If you think the drive toward more vehicle autonomy and connectedness won’t impact your business, think again. Advanced driver assistance systems (ADAS) and connected vehicle technologies (CVT) are already flooding the OEM marketplace and rippling through the aftermarket in new and unexpected ways, reshaping the design, production, sales and servicing of a surprising array of parts and accessories. The only question is whether your business is ahead of, keeping pace with, or behind the rapid wave of opportunities heading our way.
Located in the Skybridge between the Las Vegas Convention Center’s Central and South Halls, the SEMA Show New Products Showcase displays about 3,000 products each year, all organized by Show section. In addition to new releases, there is also a “Featured” category, where exhibitors highlight their signature or best-selling products. Each entry is displayed with detailed product and contact information, making follow-up easy for buyers and media. With all these products gathered in one area, it’s the most efficient way to find new products and generate new business.
Kawasaki has been working in the industry for nearly 40 years and began volunteering for SEMA when he started his first company, Exports International, in the late ’80s. Since then, Kawasaki has held key elected positions and appointments, including three terms on the SEMA Board of Directors as SEMA secretary/treasurer and as chairman of the SEMA Show Committee, and he was appointed by the United States Secretary of Commerce to the Automotive Parts Advisory Council.
The SEMA Hall of Fame was established in 1969 to honor the contributions of leaders in the automotive aftermarket industry whose creativity, diligence, generosity and industriousness have significantly contributed to the industry’s growth. The award is the automotive aftermarket’s highest honor, and the Hall celebrates the legacies of a pantheon of automotive legends from the racing, manufacturing and media sectors.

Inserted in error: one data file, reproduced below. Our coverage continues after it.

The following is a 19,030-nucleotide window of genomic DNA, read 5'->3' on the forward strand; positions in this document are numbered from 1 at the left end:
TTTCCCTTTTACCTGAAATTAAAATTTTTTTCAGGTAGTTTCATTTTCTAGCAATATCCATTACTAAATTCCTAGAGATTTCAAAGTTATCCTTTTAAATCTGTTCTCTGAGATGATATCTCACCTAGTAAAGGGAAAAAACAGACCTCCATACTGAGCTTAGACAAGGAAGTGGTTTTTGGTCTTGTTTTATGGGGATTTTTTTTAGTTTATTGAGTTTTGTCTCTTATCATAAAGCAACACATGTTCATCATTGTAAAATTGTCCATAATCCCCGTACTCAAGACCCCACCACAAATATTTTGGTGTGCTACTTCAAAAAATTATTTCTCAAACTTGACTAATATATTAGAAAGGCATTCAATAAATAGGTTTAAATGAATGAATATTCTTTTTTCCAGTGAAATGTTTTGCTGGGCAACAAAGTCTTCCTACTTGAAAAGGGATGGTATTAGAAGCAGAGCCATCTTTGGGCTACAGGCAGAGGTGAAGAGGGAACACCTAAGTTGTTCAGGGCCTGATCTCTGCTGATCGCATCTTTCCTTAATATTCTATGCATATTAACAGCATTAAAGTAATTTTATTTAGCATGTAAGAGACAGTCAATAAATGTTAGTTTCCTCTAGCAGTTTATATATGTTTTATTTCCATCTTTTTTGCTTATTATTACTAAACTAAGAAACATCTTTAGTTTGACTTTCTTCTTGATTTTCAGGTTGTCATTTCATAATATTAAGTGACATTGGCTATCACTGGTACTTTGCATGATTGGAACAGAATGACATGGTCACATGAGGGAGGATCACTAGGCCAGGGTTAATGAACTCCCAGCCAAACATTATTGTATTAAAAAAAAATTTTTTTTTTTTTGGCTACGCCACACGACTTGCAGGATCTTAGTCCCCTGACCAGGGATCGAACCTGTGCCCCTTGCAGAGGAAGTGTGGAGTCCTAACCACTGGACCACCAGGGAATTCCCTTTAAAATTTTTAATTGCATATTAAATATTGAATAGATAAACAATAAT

Still riding the wave of a recent marketplace shift, the utility task vehicle, better known as the UTV or side-by-side, is at a major crossroads. Intensive growth in product development and surging sales have helped the side-by-side to become a new staple in the off-road community.
Hot Rod Alley at the SEMA Show includes a mix of street rod, custom car and street-performance products and services pertaining to everything from classic ’30s vehicles to ‘70s musclecars and beyond. This diverse category showed growth for the third consecutive year at the SEMA Show. For 2016, the number of companies exhibiting in the hot rod segment grew 2% and occupied 4% more square footage on the Show floor than in the prior year.
SEMA offers its 6,600-plus member companies a variety of business tools and resources to help their businesses succeed and prosper. Whether you are a manufacturer, retailer, jobber, distributor, rep or installer, SEMA is here to help you make smarter business decisions; be more strategic and targeted with your promotions; save money through group purchases; and network with key businesses and leaders in the industry. For the latest details on association benefits and upcoming activities, visit www.sema.org/benefits.
Exhibits at the annual SEMA Show can offer some useful indications of what is trending in the automotive aftermarket in a given year. For those who weren’t able to attend and see for themselves, media coverage following the Show often points to some hot items as well. In surveying these sources and conversing with exhibitors, SEMA News observed a few trends worth mentioning for 2017. The following is a brief look at what the editorial team discovered.
The SEMA Battle of the Builders (BOTB) has become one of the top competitions in the custom-car builder community, with more high-quality entries than ever. Interest in this year’s edition was at an all-time high, with more than 250 vehicles entered from all market segments, including trucks, hot rods, street rods, off-road, motorsports, sport compacts, luxury exotics and more. New this year was the Young Guns distinction for builders who were 34 years old and under. The competition was open to any builder with a display, feature or booth vehicle at the SEMA Show.
The core mission of SEMA is to help its members succeed and prosper, and a spirit of volunteerism permeates that mission. To grow the automotive specialty-equipment industry and address the broad range of issues facing association members, SEMA continues to rely on the vision and leadership of dedicated individuals from every industry segment who give freely of their time and energy for the benefit of all. In that spirit each year, SEMA bestows its highest honor—the Person of the Year Award—on an individual who embodies the association’s mission. For 2016, that person is Tim Martin of K&N Engineering.